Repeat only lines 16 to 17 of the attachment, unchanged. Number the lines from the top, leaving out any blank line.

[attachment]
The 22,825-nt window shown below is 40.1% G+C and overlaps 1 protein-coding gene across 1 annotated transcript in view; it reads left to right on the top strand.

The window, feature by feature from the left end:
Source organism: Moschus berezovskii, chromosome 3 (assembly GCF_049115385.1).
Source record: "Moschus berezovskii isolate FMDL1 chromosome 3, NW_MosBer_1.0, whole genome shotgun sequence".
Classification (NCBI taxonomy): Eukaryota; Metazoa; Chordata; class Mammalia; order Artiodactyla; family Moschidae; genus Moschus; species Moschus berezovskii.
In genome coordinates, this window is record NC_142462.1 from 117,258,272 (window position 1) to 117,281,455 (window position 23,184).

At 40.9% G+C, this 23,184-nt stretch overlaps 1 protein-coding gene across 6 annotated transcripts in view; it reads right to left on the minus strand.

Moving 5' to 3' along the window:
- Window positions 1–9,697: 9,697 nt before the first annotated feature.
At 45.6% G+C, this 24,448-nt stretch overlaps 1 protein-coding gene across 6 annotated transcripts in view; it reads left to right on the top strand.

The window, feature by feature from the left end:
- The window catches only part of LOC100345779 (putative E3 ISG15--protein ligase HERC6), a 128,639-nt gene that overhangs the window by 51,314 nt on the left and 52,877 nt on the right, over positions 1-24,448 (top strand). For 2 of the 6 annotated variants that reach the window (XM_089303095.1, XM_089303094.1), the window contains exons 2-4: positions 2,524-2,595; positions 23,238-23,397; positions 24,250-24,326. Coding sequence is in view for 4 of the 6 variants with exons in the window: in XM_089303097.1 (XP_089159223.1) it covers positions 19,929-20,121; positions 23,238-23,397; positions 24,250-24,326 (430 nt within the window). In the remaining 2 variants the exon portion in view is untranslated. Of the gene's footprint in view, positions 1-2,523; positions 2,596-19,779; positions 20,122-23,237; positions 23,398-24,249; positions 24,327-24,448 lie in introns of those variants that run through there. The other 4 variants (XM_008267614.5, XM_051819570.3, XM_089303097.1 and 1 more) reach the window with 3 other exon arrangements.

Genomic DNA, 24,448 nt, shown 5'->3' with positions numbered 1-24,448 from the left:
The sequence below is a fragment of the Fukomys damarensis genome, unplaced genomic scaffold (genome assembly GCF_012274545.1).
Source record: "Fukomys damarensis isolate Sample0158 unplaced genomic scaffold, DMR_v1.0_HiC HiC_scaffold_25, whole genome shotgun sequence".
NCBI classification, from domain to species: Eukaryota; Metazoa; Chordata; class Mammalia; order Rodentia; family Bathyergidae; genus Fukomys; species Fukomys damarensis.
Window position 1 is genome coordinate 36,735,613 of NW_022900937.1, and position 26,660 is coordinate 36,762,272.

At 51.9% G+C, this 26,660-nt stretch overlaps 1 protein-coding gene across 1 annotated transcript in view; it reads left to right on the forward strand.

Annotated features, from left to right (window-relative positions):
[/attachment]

NCBI classification, from domain to species: Eukaryota; Metazoa; Chordata; class Mammalia; order Rodentia; family Bathyergidae; genus Fukomys; species Fukomys damarensis.
Window position 1 is genome coordinate 36,735,613 of NW_022900937.1, and position 26,660 is coordinate 36,762,272.